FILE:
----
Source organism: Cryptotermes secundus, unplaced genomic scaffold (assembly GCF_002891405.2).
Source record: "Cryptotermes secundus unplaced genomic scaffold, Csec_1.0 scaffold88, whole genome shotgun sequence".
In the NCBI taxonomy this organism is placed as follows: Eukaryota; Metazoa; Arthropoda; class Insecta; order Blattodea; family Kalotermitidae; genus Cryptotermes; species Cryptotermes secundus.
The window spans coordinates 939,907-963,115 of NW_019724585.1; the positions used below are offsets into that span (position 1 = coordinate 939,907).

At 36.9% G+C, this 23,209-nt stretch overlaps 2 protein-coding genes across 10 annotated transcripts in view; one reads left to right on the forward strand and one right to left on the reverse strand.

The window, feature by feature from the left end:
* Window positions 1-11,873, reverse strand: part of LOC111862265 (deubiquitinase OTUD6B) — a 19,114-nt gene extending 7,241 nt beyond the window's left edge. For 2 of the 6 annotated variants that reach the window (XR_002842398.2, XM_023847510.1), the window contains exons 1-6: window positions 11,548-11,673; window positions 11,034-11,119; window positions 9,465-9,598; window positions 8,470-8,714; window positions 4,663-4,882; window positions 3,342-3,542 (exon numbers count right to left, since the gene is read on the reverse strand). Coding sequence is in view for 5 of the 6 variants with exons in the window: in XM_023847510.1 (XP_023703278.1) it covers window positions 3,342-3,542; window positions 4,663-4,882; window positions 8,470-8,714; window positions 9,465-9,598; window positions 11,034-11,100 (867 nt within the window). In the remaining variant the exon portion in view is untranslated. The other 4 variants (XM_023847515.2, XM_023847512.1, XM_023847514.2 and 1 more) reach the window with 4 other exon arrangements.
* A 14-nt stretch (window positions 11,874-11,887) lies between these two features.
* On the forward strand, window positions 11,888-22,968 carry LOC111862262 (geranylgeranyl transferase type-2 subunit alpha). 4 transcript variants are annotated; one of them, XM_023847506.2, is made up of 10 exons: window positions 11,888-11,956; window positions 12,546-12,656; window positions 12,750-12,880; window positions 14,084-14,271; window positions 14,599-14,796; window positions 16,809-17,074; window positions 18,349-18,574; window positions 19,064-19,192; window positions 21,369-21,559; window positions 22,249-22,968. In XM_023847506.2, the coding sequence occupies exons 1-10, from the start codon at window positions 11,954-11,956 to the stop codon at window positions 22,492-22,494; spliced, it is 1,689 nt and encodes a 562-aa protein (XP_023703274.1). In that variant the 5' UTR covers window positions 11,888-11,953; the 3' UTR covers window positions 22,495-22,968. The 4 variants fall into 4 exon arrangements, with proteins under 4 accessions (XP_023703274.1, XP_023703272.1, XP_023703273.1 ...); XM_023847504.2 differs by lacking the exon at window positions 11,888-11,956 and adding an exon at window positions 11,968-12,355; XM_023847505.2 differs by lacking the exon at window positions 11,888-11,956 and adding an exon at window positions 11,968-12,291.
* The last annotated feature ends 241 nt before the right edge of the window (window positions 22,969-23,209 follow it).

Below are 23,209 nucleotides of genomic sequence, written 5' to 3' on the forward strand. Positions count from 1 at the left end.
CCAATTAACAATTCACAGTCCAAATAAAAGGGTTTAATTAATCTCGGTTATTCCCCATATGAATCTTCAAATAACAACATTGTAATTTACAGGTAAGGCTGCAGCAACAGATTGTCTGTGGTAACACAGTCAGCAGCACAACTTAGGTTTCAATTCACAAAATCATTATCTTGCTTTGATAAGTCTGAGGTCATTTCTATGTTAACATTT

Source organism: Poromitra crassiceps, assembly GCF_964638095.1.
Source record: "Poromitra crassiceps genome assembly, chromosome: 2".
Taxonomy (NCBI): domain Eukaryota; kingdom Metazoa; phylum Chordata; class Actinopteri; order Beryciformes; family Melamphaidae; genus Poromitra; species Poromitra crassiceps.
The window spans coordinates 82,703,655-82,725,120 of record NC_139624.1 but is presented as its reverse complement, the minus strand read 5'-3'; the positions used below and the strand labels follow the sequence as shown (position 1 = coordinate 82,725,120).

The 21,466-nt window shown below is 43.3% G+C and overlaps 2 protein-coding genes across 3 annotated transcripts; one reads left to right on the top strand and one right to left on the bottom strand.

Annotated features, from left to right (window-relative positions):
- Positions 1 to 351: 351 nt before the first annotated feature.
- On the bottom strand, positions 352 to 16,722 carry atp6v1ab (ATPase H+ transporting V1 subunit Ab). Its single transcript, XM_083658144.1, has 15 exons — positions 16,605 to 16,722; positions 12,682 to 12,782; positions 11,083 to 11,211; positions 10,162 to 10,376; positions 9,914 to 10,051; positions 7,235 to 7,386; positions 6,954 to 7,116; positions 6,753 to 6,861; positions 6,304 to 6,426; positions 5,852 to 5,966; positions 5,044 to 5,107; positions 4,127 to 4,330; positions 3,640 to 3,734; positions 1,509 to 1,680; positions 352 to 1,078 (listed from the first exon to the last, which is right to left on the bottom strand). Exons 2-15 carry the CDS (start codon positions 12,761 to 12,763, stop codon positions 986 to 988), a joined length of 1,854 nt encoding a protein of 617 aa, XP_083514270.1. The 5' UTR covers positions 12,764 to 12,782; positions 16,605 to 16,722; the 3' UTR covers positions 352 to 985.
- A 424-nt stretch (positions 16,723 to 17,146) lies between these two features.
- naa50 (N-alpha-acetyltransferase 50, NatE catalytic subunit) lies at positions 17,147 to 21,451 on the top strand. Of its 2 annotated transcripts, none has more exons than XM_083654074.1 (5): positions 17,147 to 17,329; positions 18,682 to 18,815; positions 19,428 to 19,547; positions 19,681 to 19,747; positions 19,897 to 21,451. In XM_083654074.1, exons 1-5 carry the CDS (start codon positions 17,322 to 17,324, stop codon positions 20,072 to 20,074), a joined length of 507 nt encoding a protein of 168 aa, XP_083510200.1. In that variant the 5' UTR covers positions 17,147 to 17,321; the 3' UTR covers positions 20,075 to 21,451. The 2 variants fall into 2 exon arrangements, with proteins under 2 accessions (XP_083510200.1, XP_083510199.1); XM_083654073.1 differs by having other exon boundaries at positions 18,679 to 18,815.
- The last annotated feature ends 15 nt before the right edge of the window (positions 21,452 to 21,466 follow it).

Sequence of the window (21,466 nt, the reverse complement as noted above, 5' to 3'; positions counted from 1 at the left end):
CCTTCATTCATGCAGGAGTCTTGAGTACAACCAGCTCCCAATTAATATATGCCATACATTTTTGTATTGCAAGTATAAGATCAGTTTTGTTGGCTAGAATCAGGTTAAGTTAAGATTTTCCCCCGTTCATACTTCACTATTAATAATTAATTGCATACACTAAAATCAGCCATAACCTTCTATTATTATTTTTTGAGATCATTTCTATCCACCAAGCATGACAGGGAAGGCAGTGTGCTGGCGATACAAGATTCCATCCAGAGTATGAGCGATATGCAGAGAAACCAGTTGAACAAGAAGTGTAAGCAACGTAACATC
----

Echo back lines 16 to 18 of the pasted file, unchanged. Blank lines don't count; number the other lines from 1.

The window spans coordinates 82,703,655-82,725,120 of record NC_139624.1 but is presented as its reverse complement, the minus strand read 5'-3'; the positions used below and the strand labels follow the sequence as shown (position 1 = coordinate 82,725,120).

The 21,466-nt window shown below is 43.3% G+C and overlaps 2 protein-coding genes across 3 annotated transcripts; one reads left to right on the top strand and one right to left on the bottom strand.

Annotated features, from left to right (window-relative positions):